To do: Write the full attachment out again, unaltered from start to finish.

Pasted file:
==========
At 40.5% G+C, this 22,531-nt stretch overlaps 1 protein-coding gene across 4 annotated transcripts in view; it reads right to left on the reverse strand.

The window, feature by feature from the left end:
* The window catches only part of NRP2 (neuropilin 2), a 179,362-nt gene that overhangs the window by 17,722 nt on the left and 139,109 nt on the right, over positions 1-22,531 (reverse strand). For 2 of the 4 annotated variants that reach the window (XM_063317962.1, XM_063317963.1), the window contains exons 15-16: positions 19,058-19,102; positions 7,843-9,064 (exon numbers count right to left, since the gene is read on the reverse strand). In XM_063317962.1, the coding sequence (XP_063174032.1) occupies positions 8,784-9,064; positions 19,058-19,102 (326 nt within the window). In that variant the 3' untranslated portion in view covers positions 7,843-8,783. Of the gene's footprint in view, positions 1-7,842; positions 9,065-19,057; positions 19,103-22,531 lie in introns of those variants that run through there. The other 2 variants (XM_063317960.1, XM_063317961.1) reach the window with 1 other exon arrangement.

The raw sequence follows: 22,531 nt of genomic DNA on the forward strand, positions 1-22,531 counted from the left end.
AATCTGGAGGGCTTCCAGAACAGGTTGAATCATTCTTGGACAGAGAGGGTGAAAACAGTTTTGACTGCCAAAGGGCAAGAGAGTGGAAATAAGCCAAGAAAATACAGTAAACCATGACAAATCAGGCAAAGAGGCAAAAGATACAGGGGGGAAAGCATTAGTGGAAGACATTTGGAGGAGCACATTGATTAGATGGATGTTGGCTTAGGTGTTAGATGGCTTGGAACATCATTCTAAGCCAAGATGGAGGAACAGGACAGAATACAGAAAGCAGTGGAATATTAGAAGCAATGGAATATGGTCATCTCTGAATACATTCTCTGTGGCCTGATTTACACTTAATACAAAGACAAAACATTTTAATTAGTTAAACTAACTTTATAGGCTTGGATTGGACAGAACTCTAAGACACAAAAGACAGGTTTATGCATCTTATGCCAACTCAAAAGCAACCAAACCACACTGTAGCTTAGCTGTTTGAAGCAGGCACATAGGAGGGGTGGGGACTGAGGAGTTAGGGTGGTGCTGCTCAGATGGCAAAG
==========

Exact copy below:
At 40.5% G+C, this 22,531-nt stretch overlaps 1 protein-coding gene across 4 annotated transcripts in view; it reads right to left on the reverse strand.

The window, feature by feature from the left end:
* The window catches only part of NRP2 (neuropilin 2), a 179,362-nt gene that overhangs the window by 17,722 nt on the left and 139,109 nt on the right, over positions 1-22,531 (reverse strand). For 2 of the 4 annotated variants that reach the window (XM_063317962.1, XM_063317963.1), the window contains exons 15-16: positions 19,058-19,102; positions 7,843-9,064 (exon numbers count right to left, since the gene is read on the reverse strand). In XM_063317962.1, the coding sequence (XP_063174032.1) occupies positions 8,784-9,064; positions 19,058-19,102 (326 nt within the window). In that variant the 3' untranslated portion in view covers positions 7,843-8,783. Of the gene's footprint in view, positions 1-7,842; positions 9,065-19,057; positions 19,103-22,531 lie in introns of those variants that run through there. The other 2 variants (XM_063317960.1, XM_063317961.1) reach the window with 1 other exon arrangement.

The raw sequence follows: 22,531 nt of genomic DNA on the forward strand, positions 1-22,531 counted from the left end.
AATCTGGAGGGCTTCCAGAACAGGTTGAATCATTCTTGGACAGAGAGGGTGAAAACAGTTTTGACTGCCAAAGGGCAAGAGAGTGGAAATAAGCCAAGAAAATACAGTAAACCATGACAAATCAGGCAAAGAGGCAAAAGATACAGGGGGGAAAGCATTAGTGGAAGACATTTGGAGGAGCACATTGATTAGATGGATGTTGGCTTAGGTGTTAGATGGCTTGGAACATCATTCTAAGCCAAGATGGAGGAACAGGACAGAATACAGAAAGCAGTGGAATATTAGAAGCAATGGAATATGGTCATCTCTGAATACATTCTCTGTGGCCTGATTTACACTTAATACAAAGACAAAACATTTTAATTAGTTAAACTAACTTTATAGGCTTGGATTGGACAGAACTCTAAGACACAAAAGACAGGTTTATGCATCTTATGCCAACTCAAAAGCAACCAAACCACACTGTAGCTTAGCTGTTTGAAGCAGGCACATAGGAGGGGTGGGGACTGAGGAGTTAGGGTGGTGCTGCTCAGATGGCAAAG